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Children’s Social Emotional Health

Social Emotional Health and Our Children 

       Throughout our lives we are continually shaped by our experiences. Our interactions with the world rely on our social-emotional skills. How we respond when meeting new people, overcoming difficult situations, or expressing our own feelings of joy or disappointment can be influenced by our caregivers.   

       Even infants pick up on how you respond to their social and emotional needs. They notice how safe they feel at home and in your presence. Children learn how to feel empathy, recognize emotions and say “I’m sorry” by following your lead. By intentionally teaching social emotional skills to your children, you provide the tools to help them throughout their lives. 

       Teaching social emotional skills helps all children manage their behavior by guiding and supporting them to:

1) persist when frustrated;

2) play cooperatively with other children;

3) use language to communicate needs;

4) learn turn taking;

5) gain control of physical impulses;

6) express negative emotions in safe ways;

7) use problem-solving techniques; and

8) learn about themselves and others. 

Some easy ways to teach these skills to your children:
  • Be a model of the emotions and behaviors you want children to show, this includes naming and modeling reactions to positive and hard emotions.
  • Use self-regulation techniques you want children to use, this could be practicing deep breaths or going to a quiet space.
  • Respond and validate all children’s emotions. Encourage their expression of emotions in a safe way. If a child is upset that his cracker broke at snack, let him know that you understand how that is upsetting (even if it might seem meaningless to you), your empathy will help develop trust between you and the child. We all have hot buttons in behavior, be proactive by recognizing your own feelings. Before responding pause and think about what that child needs.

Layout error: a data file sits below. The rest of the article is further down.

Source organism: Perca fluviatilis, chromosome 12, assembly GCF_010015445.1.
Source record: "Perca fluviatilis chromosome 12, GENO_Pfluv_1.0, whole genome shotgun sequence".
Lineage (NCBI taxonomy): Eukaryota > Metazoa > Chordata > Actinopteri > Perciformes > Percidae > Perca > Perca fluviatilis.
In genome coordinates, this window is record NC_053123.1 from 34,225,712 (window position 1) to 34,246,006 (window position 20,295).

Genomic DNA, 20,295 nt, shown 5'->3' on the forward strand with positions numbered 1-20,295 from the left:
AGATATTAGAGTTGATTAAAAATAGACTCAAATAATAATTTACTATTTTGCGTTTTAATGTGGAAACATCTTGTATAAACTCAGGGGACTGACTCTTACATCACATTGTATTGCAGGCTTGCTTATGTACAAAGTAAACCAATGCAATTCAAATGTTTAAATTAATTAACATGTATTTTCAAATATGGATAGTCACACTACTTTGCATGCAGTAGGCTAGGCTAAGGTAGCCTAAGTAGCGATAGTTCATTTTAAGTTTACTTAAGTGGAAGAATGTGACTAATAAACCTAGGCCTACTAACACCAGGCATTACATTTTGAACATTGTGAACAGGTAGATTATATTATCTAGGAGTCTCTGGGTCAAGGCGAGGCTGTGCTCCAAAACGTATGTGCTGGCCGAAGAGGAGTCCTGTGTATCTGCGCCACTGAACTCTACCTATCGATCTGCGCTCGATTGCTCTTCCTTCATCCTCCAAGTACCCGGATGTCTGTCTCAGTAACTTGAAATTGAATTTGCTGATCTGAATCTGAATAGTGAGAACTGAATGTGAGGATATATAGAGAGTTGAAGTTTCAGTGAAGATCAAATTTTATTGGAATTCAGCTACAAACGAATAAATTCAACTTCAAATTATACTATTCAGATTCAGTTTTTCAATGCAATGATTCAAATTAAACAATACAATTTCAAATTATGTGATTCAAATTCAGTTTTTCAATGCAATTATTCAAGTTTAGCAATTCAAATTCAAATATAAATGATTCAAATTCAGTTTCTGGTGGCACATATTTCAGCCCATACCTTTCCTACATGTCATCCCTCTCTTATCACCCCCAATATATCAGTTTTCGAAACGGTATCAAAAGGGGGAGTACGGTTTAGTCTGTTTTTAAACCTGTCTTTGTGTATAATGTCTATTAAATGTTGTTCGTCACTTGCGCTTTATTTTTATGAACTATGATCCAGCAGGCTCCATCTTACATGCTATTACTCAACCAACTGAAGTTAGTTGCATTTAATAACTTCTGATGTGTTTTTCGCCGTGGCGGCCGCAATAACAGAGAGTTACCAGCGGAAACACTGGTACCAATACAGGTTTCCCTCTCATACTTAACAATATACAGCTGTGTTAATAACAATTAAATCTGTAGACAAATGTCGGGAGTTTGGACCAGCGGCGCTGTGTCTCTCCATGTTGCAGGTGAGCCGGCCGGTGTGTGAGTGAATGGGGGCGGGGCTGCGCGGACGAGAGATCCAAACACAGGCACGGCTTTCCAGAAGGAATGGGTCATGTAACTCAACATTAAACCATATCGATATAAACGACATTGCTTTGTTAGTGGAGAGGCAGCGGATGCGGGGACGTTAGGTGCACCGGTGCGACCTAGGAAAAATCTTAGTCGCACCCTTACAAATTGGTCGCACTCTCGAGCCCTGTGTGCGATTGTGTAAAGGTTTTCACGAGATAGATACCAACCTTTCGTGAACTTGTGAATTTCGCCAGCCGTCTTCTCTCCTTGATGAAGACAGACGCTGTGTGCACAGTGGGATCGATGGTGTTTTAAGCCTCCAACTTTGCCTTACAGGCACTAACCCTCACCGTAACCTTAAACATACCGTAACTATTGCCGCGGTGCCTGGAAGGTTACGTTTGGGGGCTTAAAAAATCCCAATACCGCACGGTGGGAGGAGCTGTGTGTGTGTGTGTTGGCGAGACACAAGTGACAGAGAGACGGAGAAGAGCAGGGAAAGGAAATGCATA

• Providing choices can assist you in understand the root of their unhappiness. For examplea child is upset over not having a toy, you can provide a choice “Would you like to play with blocks instead of the doll or wait for your turn?” This will help children gain decision making skills, confidence, self-esteem, independence. 
  • Ask open-ended questions, such as “What would you do (in this situation or that situation)?” to help develop problem-solving skills.
  • Encourage kids to try new things so they can learn how much they can do on their own.
  • Use books or “social stories” those that are specific to a child or situation to talk about different feelings and reactions. 
  • Emotion cards are another visual way to help children see and label feelings. They can be used throughout the day as a check-in or a way to explore how different feelings look.  
  • Games are a fun way to teach kids how to take turns, develop persistence, gain self-control, win and lose, share, and negotiate. Some social emotional skill building games include follow the leader, go fish, hide and find an object, and many, many more.  

For more support and information: 

https://www.familytreemd.org/BCCCRC – Infant and Early Childhood Mental Health Consultants work with you and your child’s early learning program to support social-emotional, developmental, and behavior.  

https://www.mdpyramidmodelsefel.org/ – The Pyramid Model for Social Emotional Competence in Infants and Young Children provides an evidence-based framework for promoting and supporting infant and early childhood mental health and social emotional development of all children in child care. 

 
Navigating parenting today can be hard, but we are here to support you! If you have questions about parenting in general, call our 24/7 Parenting HelpLine: 1-800-243-7337.  

 

 

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